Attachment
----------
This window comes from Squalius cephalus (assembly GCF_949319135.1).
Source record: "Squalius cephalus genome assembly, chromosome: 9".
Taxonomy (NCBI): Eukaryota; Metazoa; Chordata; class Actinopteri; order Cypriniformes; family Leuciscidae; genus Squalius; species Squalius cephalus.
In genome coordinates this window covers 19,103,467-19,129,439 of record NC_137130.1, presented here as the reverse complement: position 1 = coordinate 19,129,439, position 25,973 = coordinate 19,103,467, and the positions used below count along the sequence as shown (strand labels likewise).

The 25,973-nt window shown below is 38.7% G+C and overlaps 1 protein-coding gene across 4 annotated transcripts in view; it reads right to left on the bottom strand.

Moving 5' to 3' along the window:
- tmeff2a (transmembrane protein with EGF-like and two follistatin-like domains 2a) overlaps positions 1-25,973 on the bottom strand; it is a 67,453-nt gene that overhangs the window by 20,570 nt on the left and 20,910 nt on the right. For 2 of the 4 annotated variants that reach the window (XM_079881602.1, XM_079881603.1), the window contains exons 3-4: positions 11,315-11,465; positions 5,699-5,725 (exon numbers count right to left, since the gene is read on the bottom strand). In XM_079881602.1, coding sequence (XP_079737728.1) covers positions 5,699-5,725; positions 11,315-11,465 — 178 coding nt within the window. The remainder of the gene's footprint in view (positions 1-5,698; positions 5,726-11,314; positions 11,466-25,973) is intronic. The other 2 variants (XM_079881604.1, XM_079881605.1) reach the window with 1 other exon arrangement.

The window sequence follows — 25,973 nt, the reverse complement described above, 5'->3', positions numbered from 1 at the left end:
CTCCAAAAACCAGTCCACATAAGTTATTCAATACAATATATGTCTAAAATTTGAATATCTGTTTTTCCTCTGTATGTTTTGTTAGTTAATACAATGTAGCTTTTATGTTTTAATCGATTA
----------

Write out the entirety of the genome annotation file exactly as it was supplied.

This window comes from Squalius cephalus (assembly GCF_949319135.1).
Source record: "Squalius cephalus genome assembly, chromosome: 9".
Taxonomy (NCBI): Eukaryota; Metazoa; Chordata; class Actinopteri; order Cypriniformes; family Leuciscidae; genus Squalius; species Squalius cephalus.
In genome coordinates this window covers 19,103,467-19,129,439 of record NC_137130.1, presented here as the reverse complement: position 1 = coordinate 19,129,439, position 25,973 = coordinate 19,103,467, and the positions used below count along the sequence as shown (strand labels likewise).

The 25,973-nt window shown below is 38.7% G+C and overlaps 1 protein-coding gene across 4 annotated transcripts in view; it reads right to left on the bottom strand.

Moving 5' to 3' along the window:
- tmeff2a (transmembrane protein with EGF-like and two follistatin-like domains 2a) overlaps positions 1-25,973 on the bottom strand; it is a 67,453-nt gene that overhangs the window by 20,570 nt on the left and 20,910 nt on the right. For 2 of the 4 annotated variants that reach the window (XM_079881602.1, XM_079881603.1), the window contains exons 3-4: positions 11,315-11,465; positions 5,699-5,725 (exon numbers count right to left, since the gene is read on the bottom strand). In XM_079881602.1, coding sequence (XP_079737728.1) covers positions 5,699-5,725; positions 11,315-11,465 — 178 coding nt within the window. The remainder of the gene's footprint in view (positions 1-5,698; positions 5,726-11,314; positions 11,466-25,973) is intronic. The other 2 variants (XM_079881604.1, XM_079881605.1) reach the window with 1 other exon arrangement.

The window sequence follows — 25,973 nt, the reverse complement described above, 5'->3', positions numbered from 1 at the left end:
CTCCAAAAACCAGTCCACATAAGTTATTCAATACAATATATGTCTAAAATTTGAATATCTGTTTTTCCTCTGTATGTTTTGTTAGTTAATACAATGTAGCTTTTATGTTTTAATCGATTA